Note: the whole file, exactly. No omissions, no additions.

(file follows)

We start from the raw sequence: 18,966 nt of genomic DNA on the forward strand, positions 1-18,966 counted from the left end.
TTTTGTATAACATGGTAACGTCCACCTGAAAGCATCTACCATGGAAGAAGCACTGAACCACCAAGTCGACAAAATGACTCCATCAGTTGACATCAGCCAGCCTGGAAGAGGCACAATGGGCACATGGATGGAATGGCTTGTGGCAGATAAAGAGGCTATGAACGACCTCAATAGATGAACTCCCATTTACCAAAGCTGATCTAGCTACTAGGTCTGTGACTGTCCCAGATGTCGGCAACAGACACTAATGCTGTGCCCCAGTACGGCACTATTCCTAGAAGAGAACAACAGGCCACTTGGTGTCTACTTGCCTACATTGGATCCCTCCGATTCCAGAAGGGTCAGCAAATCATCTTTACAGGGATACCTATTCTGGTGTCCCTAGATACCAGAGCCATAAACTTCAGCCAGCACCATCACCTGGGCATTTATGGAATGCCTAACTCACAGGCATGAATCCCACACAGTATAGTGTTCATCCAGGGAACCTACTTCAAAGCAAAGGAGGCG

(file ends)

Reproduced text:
We start from the raw sequence: 18,966 nt of genomic DNA on the forward strand, positions 1-18,966 counted from the left end.
TTTTGTATAACATGGTAACGTCCACCTGAAAGCATCTACCATGGAAGAAGCACTGAACCACCAAGTCGACAAAATGACTCCATCAGTTGACATCAGCCAGCCTGGAAGAGGCACAATGGGCACATGGATGGAATGGCTTGTGGCAGATAAAGAGGCTATGAACGACCTCAATAGATGAACTCCCATTTACCAAAGCTGATCTAGCTACTAGGTCTGTGACTGTCCCAGATGTCGGCAACAGACACTAATGCTGTGCCCCAGTACGGCACTATTCCTAGAAGAGAACAACAGGCCACTTGGTGTCTACTTGCCTACATTGGATCCCTCCGATTCCAGAAGGGTCAGCAAATCATCTTTACAGGGATACCTATTCTGGTGTCCCTAGATACCAGAGCCATAAACTTCAGCCAGCACCATCACCTGGGCATTTATGGAATGCCTAACTCACAGGCATGAATCCCACACAGTATAGTGTTCATCCAGGGAACCTACTTCAAAGCAAAGGAGGCG